By Jeffry Bartash, MarketWatch
The numbers: The U.S. trade deficit in goods jumped 8.5% in December as tensions with China eased and imports surged, potentially signaling somewhat softer GDP in the fourth quarter.
The gap in goods climbed to $68.3 billion in the final month of 2019 from $63 billion in November, the government said Wednesday .
The wider deficit could spur Wall Street forecasters to trim their forecasts for gross domestic product in the fourth quarter below 2%. Bigger deficits subtract from GDP.
Advance figures for wholesale trade, meanwhile, slipped 0.1% while retail inventories were unchanged in December. They were also weaker than expected.
What happened: Exports of goods rose 0.3% in December, but imports shot up 2.9% to break a string of three straight declines.
Imports fell in the fall after the U.S. raised tariffs again on China in September and companies sought to time future shipments based on the prospects of even higher tariffs. Imports of consumer goods made in China were particularly hard hit.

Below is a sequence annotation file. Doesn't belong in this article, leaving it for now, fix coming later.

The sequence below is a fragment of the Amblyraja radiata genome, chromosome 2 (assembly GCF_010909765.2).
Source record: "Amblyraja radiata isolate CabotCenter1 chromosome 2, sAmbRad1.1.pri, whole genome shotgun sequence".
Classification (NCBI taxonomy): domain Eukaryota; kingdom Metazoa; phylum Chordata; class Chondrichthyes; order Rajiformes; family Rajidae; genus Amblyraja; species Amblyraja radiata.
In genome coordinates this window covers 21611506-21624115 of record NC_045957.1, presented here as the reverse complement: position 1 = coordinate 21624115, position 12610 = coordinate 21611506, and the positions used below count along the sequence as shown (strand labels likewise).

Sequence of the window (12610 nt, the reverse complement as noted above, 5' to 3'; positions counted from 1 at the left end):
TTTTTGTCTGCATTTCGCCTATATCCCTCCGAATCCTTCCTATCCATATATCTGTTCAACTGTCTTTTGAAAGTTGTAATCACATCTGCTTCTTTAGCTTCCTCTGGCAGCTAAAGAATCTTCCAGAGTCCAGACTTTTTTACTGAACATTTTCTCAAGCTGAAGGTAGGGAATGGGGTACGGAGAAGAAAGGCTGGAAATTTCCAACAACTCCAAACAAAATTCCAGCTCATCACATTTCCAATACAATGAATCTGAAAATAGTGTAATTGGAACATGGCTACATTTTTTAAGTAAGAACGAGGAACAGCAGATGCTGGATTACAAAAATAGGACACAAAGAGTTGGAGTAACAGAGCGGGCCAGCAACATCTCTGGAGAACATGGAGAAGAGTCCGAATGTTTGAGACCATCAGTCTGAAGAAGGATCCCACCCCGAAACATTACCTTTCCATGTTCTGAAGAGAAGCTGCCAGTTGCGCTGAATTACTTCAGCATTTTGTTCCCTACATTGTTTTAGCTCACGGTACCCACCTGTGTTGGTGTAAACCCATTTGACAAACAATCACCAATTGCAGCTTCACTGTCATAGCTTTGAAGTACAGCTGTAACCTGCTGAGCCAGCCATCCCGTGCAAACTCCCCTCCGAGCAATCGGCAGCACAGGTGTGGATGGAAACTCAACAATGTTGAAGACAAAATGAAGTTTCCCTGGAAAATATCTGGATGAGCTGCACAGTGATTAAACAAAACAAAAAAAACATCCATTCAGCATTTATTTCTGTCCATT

The easing of trade tensions between the world’s two largest economies in December, however, led to a snapback in imports in the month. Imports could also rise again in January in the wake of the so-called Phase One deal with China that was signed on January 15 and that’s been seen as a truce of sorts.
The U.S. government will release overall trade numbers for December next week, but the size of the deficit is closely tied to changes in the exports and imports of goods.
Big picture: The larger trade deficit in December prompted some Wall Street forecasters to trim estimates for U.S. economic growth in the fourth quarter. Yet it doesn’t show any fundamental change in an economy that’s growing around 2% a year and shows little sign of faltering.
What they are saying? “The increase in imports reflected relatively broad based gains, with consumer goods starting to rebound following the imposition of earlier tariffs on that category,” said economist Katherine Judge of CIBC Capital Markets.
“The headline deficit was close to our forecast so it likely won’t change our 1.7% Q4 GDP forecast, but it will likely trigger a wave of modest downgrades,” said chief economist Ian Shepherdson of Pantheon Economics.
Market reaction: The Dow Jones Industrial Average /zigman2/quotes/210598065/realtime DJIA -3.56% and S&P 500 /zigman2/quotes/210599714/realtime SPX -3.35% rose in Wednesday trades for the second straight day as investor worries over the coronavirus have eased a bit.
The 10-year Treasury yield /zigman2/quotes/211347051/realtime BX:TMUBMUSD10Y -0.67% was little changed at 1.62%.